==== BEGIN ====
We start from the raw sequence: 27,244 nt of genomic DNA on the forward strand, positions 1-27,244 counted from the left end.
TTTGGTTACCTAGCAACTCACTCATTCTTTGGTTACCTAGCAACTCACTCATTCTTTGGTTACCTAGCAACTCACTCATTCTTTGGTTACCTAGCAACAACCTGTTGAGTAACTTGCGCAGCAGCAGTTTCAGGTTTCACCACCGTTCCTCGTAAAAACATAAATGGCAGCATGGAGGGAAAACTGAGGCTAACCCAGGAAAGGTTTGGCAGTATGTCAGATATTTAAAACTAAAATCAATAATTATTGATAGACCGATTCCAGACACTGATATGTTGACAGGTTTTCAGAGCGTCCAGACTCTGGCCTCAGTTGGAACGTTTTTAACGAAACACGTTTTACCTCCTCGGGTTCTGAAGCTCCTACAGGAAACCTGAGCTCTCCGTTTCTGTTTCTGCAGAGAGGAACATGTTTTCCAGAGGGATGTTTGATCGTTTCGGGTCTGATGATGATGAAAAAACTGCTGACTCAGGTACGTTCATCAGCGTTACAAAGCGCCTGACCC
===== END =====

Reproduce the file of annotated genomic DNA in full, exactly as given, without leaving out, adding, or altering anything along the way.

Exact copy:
We start from the raw sequence: 27,244 nt of genomic DNA on the forward strand, positions 1-27,244 counted from the left end.
TTTGGTTACCTAGCAACTCACTCATTCTTTGGTTACCTAGCAACTCACTCATTCTTTGGTTACCTAGCAACTCACTCATTCTTTGGTTACCTAGCAACAACCTGTTGAGTAACTTGCGCAGCAGCAGTTTCAGGTTTCACCACCGTTCCTCGTAAAAACATAAATGGCAGCATGGAGGGAAAACTGAGGCTAACCCAGGAAAGGTTTGGCAGTATGTCAGATATTTAAAACTAAAATCAATAATTATTGATAGACCGATTCCAGACACTGATATGTTGACAGGTTTTCAGAGCGTCCAGACTCTGGCCTCAGTTGGAACGTTTTTAACGAAACACGTTTTACCTCCTCGGGTTCTGAAGCTCCTACAGGAAACCTGAGCTCTCCGTTTCTGTTTCTGCAGAGAGGAACATGTTTTCCAGAGGGATGTTTGATCGTTTCGGGTCTGATGATGATGAAAAAACTGCTGACTCAGGTACGTTCATCAGCGTTACAAAGCGCCTGACCC